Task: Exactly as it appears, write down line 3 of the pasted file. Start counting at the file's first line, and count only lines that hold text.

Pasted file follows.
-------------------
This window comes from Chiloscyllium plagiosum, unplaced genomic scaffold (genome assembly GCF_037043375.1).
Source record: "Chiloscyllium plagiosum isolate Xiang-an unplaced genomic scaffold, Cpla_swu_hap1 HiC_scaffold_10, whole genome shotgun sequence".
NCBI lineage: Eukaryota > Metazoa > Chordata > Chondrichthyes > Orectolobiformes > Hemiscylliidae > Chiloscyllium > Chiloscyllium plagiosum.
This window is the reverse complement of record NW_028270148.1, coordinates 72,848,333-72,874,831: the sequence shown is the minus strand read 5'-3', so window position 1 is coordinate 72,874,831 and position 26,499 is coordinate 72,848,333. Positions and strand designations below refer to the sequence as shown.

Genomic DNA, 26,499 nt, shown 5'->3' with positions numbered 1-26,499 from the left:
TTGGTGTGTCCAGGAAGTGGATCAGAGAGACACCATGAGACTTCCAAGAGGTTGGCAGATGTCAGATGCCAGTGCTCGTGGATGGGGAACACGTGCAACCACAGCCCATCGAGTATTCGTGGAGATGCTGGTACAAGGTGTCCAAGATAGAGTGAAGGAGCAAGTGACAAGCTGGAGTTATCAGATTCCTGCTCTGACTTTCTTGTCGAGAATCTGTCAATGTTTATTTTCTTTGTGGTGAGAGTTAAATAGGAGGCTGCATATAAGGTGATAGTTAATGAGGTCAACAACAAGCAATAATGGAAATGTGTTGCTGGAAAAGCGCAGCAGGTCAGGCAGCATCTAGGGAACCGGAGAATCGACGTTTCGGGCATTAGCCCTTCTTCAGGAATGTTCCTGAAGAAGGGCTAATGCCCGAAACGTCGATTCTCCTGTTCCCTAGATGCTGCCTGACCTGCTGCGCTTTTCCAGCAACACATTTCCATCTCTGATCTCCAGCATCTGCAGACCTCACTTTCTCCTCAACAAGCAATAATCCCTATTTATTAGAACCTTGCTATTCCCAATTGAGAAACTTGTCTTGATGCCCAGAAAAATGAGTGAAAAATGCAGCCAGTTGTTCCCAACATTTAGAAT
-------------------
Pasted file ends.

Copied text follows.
NCBI lineage: Eukaryota > Metazoa > Chordata > Chondrichthyes > Orectolobiformes > Hemiscylliidae > Chiloscyllium > Chiloscyllium plagiosum.